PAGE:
Arbitration has great promise as a vehicle for efficiently and cost-effectively resolving work-related disputes on the merits—and doing so in a way that is more likely than litigation to satisfy all concerned parties. To preserve this promise, judges and policymakers must be vigilant in monitoring the use of arbitration by nonunion employers, lest it become a tool for exacerbating the imbalances of power between workers and management, and, thus, ultimately discredited. Of particular concern are attempts by employers to use predispute arbitration agreements as a means of class-action avoidance. Indeed, the prospect of limiting exposure to large-scale employment litigation through arbitration has given companies a substantial incentive to require their workers, as a condition of employment, to waive the right to sue in court and instead submit claims to binding arbitration.
The proliferation of employer-promulgated arbitration pacts that explicitly or implicitly prohibit multiparty actions likely will bring to the fore a question which courts have yet to confront directly: whether such an agreement, entered into as a precondition of employment, constitutes an unfair labor practice by interfering with the rights of employees to engage in “concerted activities for the purpose . . . of mutual aid or protection,” as guaranteed by Section 7 of the National Labor Relations Act.
Precedent indicates that many employment arbitration agreements are, in fact, vulnerable to unfair-labor-practice charges to the extent that they require employees to surrender their rights to collaborate in dispute resolution as a condition of employment. This Note suggests, however, that employers can preserve a form of mandatory individual arbitration without undermining the policies behind Section 7, offering a solution through which employers and employees can retain the practical benefits of arbitration within a system that allows employees to work in conjunction with one another to resolve claims of mutual concern. Specifically, it advocates that employers embrace transparency in their arbitration systems by instituting procedures that provide for public disclosure of outcomes and the right of participants to present relevant prior awards as persuasive precedent.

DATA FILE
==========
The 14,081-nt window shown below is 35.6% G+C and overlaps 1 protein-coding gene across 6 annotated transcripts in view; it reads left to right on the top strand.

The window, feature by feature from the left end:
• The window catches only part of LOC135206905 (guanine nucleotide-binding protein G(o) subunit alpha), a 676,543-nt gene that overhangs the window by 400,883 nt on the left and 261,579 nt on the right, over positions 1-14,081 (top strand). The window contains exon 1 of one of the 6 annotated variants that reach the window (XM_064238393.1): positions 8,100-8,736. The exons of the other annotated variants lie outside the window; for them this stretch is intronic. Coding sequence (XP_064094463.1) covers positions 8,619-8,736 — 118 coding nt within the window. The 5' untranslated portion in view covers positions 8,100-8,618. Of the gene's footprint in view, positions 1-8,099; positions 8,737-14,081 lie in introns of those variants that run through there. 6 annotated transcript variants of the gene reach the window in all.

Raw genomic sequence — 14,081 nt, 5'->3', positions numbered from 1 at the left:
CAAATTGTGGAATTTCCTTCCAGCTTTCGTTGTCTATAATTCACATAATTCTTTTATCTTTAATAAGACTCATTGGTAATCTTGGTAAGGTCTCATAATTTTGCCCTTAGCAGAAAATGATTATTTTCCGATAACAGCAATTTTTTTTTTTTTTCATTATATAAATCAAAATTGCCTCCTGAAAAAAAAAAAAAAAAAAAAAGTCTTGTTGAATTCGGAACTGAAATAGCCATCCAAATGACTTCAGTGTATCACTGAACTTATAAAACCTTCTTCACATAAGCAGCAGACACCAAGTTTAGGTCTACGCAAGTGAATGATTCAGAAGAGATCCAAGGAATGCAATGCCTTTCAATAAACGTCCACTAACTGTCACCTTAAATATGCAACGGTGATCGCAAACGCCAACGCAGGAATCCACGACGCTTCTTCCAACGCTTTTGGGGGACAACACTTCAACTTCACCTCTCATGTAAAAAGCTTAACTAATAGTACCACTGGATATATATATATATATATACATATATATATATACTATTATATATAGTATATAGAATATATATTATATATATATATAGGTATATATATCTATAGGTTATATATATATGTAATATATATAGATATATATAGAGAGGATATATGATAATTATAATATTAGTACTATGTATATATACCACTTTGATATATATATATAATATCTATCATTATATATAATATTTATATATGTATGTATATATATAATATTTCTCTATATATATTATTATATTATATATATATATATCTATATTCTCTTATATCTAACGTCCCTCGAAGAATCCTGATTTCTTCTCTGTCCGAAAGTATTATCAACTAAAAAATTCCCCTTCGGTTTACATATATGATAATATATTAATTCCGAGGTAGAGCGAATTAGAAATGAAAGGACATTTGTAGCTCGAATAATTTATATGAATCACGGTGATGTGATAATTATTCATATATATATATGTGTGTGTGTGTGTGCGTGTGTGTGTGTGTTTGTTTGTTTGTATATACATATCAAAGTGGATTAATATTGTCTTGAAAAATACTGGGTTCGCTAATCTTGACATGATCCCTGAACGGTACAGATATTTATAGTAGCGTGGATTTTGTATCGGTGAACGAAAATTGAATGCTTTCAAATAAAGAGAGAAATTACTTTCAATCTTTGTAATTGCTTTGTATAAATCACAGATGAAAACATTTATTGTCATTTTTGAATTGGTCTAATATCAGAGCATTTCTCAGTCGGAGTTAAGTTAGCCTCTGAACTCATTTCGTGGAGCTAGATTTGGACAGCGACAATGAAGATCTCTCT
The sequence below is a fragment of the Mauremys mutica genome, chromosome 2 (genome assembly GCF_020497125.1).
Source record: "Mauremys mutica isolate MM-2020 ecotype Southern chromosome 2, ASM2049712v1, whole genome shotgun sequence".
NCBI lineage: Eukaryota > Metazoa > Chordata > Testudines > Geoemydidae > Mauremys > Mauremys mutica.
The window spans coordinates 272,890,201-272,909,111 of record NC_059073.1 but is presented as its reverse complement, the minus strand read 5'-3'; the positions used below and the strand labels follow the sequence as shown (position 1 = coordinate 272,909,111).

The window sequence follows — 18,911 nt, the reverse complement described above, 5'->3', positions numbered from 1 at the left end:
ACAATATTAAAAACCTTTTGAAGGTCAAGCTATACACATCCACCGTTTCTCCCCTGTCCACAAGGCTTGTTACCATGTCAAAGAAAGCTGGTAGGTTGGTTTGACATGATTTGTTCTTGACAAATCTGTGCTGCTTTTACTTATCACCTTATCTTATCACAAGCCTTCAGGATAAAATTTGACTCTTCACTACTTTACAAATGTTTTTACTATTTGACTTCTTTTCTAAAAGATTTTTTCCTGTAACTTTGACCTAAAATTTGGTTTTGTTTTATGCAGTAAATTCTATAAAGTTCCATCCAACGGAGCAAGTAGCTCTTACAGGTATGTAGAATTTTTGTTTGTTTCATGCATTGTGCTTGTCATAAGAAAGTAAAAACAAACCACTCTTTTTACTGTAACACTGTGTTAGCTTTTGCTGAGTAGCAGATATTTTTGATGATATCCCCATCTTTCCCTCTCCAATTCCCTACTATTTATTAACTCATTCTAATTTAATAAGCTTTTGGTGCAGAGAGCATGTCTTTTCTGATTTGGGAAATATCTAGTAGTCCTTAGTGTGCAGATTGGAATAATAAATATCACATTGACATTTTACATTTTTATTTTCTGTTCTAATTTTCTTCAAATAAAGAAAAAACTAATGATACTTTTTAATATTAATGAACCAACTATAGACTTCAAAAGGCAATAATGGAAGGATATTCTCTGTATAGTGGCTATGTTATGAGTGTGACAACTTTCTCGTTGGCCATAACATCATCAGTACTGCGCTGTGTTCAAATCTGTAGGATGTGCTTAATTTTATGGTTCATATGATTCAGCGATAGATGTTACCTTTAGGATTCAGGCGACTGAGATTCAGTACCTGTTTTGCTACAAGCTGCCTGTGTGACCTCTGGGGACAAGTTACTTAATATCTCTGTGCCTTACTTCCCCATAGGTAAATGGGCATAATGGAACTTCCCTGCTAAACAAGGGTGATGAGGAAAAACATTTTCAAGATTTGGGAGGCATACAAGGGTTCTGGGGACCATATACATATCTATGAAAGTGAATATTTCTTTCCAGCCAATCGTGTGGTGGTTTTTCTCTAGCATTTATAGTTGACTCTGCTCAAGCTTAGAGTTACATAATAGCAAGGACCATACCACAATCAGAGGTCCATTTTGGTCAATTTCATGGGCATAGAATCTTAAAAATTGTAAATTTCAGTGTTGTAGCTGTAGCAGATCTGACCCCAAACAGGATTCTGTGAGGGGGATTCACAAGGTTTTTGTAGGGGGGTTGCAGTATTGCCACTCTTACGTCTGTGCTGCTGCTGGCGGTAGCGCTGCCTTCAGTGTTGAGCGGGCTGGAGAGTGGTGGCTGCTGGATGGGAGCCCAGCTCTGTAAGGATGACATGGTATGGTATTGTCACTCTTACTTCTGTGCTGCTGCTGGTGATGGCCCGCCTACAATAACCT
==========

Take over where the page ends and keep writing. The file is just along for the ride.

Such an approach—which this Note terms “open arbitration”—not only would allow courts to reconcile the “liberal federal policy favoring arbitration agreements” with the objectives of Section 7, but it also would mute many of the criticisms that have led courts to invalidate mandatory ADR agreements.
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